As the coauthor of We the People: Consenting to a Deeper Democracy, A guide to Sociocratic Principles and Methods, I would like to continue the thread on governance for cooperative groups. Sociocracy/dynamic governance is designed for any organization and developed in both nonprofit and business environments. Its fundamental objective is to establish and maintain the equivalence of all members of the organization, and eventually of all people.
It is the only governance system that actually supports consensus decision-making. Other methods and techniques have been cobbled together to help groups function, but sociocracy is specifically designed to establish and maintain equality. It is based on 4 principles -- consent, circles, double-linking, and consent elections or delegation. The reason "consent" is used rather than "consensus" is because "consensus" is almost universally, as Diana Leaf Christian pointed out, and wrongly used to mean agreement. The distinction makes people wake up and listen.
In addition, "consent" emphasizes the individual. Only an individual can consent. Groups that insist on the "good of the group" are often using a form of majority rule. The loudest or the most numerous in the room determine what the "good of the group" is. In sociocracy, the good of the group is what is good for each person. A strong group is composed of committed individuals. There is no group without individuals. That is why consensus is such a strong means of developing strong groups. Each person is recognized as having equal power and thus does not become a weak or even destructive.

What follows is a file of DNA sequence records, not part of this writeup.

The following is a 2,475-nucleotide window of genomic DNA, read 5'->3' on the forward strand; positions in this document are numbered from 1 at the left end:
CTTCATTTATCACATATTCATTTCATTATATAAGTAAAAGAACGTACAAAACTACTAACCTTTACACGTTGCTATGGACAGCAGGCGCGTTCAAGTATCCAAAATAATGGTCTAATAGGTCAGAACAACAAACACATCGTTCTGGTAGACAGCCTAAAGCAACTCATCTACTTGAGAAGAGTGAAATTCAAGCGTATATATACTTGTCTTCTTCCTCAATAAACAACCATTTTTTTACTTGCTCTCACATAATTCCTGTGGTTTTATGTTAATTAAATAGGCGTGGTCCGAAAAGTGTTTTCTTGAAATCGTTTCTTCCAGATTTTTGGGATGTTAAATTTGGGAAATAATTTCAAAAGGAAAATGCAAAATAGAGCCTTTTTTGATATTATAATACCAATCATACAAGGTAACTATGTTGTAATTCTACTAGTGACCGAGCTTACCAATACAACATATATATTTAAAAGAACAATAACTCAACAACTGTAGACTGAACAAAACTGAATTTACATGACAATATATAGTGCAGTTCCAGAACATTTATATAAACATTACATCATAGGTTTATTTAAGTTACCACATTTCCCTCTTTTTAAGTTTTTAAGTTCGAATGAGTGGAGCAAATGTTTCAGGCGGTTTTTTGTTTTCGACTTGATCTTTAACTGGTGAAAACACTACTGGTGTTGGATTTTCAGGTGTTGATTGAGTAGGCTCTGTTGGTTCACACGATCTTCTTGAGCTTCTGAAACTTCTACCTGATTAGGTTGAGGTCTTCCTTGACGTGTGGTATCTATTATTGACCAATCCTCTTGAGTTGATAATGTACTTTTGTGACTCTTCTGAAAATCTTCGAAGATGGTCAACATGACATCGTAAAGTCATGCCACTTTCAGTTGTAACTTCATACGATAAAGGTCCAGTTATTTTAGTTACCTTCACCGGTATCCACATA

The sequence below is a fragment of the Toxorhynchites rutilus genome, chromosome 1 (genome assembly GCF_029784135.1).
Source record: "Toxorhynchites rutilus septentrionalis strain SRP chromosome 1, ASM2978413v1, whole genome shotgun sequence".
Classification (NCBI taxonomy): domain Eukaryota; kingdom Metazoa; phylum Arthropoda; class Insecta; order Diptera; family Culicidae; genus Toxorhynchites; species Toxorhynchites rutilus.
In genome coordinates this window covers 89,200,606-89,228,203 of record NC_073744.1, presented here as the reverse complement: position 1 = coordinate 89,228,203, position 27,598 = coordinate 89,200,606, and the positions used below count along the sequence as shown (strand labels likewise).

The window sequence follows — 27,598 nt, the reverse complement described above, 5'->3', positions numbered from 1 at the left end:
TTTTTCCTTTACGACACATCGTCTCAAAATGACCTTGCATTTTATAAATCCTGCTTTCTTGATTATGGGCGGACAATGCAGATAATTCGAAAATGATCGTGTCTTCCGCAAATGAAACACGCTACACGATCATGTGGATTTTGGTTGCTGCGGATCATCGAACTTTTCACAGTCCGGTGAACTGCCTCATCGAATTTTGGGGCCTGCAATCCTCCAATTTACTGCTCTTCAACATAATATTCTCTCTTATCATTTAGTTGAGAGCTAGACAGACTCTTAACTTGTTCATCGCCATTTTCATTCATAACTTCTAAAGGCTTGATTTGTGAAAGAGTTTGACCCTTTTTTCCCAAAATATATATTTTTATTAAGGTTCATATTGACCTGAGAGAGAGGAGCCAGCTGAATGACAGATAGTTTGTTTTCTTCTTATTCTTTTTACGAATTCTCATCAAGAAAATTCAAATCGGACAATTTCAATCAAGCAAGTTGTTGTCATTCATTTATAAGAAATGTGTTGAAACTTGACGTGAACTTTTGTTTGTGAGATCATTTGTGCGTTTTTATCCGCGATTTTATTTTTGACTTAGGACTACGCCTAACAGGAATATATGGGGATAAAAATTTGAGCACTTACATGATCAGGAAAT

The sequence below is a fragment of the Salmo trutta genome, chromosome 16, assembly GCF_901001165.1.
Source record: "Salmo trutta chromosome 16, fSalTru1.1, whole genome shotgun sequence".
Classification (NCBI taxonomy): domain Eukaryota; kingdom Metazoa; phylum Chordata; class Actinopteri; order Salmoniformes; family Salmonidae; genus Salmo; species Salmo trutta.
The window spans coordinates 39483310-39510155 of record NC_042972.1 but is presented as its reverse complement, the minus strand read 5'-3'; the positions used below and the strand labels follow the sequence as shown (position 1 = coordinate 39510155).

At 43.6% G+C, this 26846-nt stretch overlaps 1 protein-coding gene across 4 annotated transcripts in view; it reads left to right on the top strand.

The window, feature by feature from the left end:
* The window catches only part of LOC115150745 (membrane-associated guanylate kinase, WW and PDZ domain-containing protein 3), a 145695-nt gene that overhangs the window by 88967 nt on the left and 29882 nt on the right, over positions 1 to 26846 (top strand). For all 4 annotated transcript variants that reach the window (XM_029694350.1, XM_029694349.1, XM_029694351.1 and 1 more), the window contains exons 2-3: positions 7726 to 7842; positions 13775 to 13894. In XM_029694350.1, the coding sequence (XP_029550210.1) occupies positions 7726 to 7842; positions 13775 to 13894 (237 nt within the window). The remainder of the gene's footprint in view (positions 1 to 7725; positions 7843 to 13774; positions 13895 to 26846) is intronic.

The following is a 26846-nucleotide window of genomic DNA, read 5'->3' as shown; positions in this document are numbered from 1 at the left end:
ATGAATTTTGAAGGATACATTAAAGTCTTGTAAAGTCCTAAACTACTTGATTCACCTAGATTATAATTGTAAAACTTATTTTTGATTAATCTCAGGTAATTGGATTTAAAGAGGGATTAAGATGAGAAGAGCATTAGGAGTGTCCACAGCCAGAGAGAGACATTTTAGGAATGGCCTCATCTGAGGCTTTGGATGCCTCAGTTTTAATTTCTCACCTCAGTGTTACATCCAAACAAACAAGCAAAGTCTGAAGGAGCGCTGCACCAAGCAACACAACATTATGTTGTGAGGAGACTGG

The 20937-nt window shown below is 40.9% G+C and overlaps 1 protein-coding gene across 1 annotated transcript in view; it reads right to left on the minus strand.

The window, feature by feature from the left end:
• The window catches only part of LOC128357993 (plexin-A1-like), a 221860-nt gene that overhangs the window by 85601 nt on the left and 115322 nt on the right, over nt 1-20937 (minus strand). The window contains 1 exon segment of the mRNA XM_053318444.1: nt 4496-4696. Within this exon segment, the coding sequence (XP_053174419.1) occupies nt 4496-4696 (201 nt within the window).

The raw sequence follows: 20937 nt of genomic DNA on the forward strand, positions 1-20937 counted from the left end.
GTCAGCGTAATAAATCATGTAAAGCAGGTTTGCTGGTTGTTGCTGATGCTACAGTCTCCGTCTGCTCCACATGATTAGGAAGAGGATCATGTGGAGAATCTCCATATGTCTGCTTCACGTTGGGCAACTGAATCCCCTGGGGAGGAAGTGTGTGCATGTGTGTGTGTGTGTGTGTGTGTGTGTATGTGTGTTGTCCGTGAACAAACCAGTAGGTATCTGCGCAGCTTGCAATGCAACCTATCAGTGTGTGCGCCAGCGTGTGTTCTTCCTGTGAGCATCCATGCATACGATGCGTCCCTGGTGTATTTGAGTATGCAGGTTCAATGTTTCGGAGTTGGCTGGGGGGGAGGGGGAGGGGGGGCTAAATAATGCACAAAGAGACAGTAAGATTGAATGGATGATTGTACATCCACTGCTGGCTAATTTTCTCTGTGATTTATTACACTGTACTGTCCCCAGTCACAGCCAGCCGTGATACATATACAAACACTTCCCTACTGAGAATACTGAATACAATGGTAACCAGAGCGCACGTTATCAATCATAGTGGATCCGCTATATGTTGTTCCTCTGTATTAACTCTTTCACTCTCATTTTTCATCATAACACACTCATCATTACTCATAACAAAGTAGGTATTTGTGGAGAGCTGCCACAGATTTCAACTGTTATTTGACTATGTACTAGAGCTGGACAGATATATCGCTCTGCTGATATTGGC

This also means each person has equal responsibility to be informed and to participate fully.
Consensus in sociocracy is extended to the delegation of resources in a group. There are no volunteers. The group decides, by consent, how resources will be used -- people, money, assets, energy, time, etc. A facilitator is elected by consent to solicit nominations and proposals, and to suggest the seemingly best choices, but every one in the room must consent to the choice.
The two other principles, circles and double linking, are based on systems thinking and dynamics. They allow groups to function as systems, as interlinked sub-groups, that form a cohesive whole. The double-links ensure (1) leadership and (2) feedback that keeps all the parts on track. Each circle or team is linked to the next higher and lower circle by two people, the double links. One is the leader of the circle and the other is elected by the group to represent them. This person can change with the decisions under discussion.